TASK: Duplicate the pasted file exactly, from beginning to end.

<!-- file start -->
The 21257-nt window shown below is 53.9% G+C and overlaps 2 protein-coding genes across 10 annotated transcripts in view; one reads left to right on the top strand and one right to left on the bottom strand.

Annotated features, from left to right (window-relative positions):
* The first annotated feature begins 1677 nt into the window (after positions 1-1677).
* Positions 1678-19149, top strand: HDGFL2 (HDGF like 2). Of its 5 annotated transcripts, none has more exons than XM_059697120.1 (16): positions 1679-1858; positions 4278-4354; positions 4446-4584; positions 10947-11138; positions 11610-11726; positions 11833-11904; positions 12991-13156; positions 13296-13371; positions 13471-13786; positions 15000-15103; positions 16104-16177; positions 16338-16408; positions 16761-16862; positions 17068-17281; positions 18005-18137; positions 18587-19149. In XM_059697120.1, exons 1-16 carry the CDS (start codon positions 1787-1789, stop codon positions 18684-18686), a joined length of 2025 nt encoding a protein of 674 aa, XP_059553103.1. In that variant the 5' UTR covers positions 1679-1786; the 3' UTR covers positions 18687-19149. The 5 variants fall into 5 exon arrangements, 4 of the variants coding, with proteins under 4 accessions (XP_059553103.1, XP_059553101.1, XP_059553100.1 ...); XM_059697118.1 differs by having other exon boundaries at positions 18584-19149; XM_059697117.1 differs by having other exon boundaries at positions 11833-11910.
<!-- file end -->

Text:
The 21257-nt window shown below is 53.9% G+C and overlaps 2 protein-coding genes across 10 annotated transcripts in view; one reads left to right on the top strand and one right to left on the bottom strand.

Annotated features, from left to right (window-relative positions):
* The first annotated feature begins 1677 nt into the window (after positions 1-1677).
* Positions 1678-19149, top strand: HDGFL2 (HDGF like 2). Of its 5 annotated transcripts, none has more exons than XM_059697120.1 (16): positions 1679-1858; positions 4278-4354; positions 4446-4584; positions 10947-11138; positions 11610-11726; positions 11833-11904; positions 12991-13156; positions 13296-13371; positions 13471-13786; positions 15000-15103; positions 16104-16177; positions 16338-16408; positions 16761-16862; positions 17068-17281; positions 18005-18137; positions 18587-19149. In XM_059697120.1, exons 1-16 carry the CDS (start codon positions 1787-1789, stop codon positions 18684-18686), a joined length of 2025 nt encoding a protein of 674 aa, XP_059553103.1. In that variant the 5' UTR covers positions 1679-1786; the 3' UTR covers positions 18687-19149. The 5 variants fall into 5 exon arrangements, 4 of the variants coding, with proteins under 4 accessions (XP_059553103.1, XP_059553101.1, XP_059553100.1 ...); XM_059697118.1 differs by having other exon boundaries at positions 18584-19149; XM_059697117.1 differs by having other exon boundaries at positions 11833-11910.